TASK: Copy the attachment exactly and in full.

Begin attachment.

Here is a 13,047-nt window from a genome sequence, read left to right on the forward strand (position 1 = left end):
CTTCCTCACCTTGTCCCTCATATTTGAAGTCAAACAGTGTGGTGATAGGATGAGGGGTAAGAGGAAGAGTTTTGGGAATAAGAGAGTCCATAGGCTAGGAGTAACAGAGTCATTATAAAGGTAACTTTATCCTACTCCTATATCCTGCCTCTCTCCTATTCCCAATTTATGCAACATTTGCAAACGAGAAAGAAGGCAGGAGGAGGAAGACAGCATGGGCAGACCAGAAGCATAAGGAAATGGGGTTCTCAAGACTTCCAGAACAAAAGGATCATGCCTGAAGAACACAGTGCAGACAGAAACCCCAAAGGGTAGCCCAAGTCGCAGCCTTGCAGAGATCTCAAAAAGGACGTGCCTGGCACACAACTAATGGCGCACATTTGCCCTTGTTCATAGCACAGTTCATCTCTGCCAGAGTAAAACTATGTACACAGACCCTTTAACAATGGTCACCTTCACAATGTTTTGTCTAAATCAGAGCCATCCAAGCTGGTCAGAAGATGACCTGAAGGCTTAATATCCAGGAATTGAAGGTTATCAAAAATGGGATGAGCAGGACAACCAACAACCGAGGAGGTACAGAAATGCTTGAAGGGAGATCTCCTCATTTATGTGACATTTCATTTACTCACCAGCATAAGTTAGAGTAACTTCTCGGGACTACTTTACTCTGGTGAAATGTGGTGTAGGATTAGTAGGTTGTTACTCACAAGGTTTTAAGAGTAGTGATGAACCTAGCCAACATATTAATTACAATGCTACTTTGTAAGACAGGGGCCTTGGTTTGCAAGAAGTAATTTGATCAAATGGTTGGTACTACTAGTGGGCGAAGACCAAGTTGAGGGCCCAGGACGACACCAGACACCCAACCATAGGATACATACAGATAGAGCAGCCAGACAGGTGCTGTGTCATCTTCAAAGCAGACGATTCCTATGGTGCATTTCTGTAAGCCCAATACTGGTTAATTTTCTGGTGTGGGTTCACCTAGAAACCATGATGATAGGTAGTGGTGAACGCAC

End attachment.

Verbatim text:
Here is a 13,047-nt window from a genome sequence, read left to right on the forward strand (position 1 = left end):
CTTCCTCACCTTGTCCCTCATATTTGAAGTCAAACAGTGTGGTGATAGGATGAGGGGTAAGAGGAAGAGTTTTGGGAATAAGAGAGTCCATAGGCTAGGAGTAACAGAGTCATTATAAAGGTAACTTTATCCTACTCCTATATCCTGCCTCTCTCCTATTCCCAATTTATGCAACATTTGCAAACGAGAAAGAAGGCAGGAGGAGGAAGACAGCATGGGCAGACCAGAAGCATAAGGAAATGGGGTTCTCAAGACTTCCAGAACAAAAGGATCATGCCTGAAGAACACAGTGCAGACAGAAACCCCAAAGGGTAGCCCAAGTCGCAGCCTTGCAGAGATCTCAAAAAGGACGTGCCTGGCACACAACTAATGGCGCACATTTGCCCTTGTTCATAGCACAGTTCATCTCTGCCAGAGTAAAACTATGTACACAGACCCTTTAACAATGGTCACCTTCACAATGTTTTGTCTAAATCAGAGCCATCCAAGCTGGTCAGAAGATGACCTGAAGGCTTAATATCCAGGAATTGAAGGTTATCAAAAATGGGATGAGCAGGACAACCAACAACCGAGGAGGTACAGAAATGCTTGAAGGGAGATCTCCTCATTTATGTGACATTTCATTTACTCACCAGCATAAGTTAGAGTAACTTCTCGGGACTACTTTACTCTGGTGAAATGTGGTGTAGGATTAGTAGGTTGTTACTCACAAGGTTTTAAGAGTAGTGATGAACCTAGCCAACATATTAATTACAATGCTACTTTGTAAGACAGGGGCCTTGGTTTGCAAGAAGTAATTTGATCAAATGGTTGGTACTACTAGTGGGCGAAGACCAAGTTGAGGGCCCAGGACGACACCAGACACCCAACCATAGGATACATACAGATAGAGCAGCCAGACAGGTGCTGTGTCATCTTCAAAGCAGACGATTCCTATGGTGCATTTCTGTAAGCCCAATACTGGTTAATTTTCTGGTGTGGGTTCACCTAGAAACCATGATGATAGGTAGTGGTGAACGCAC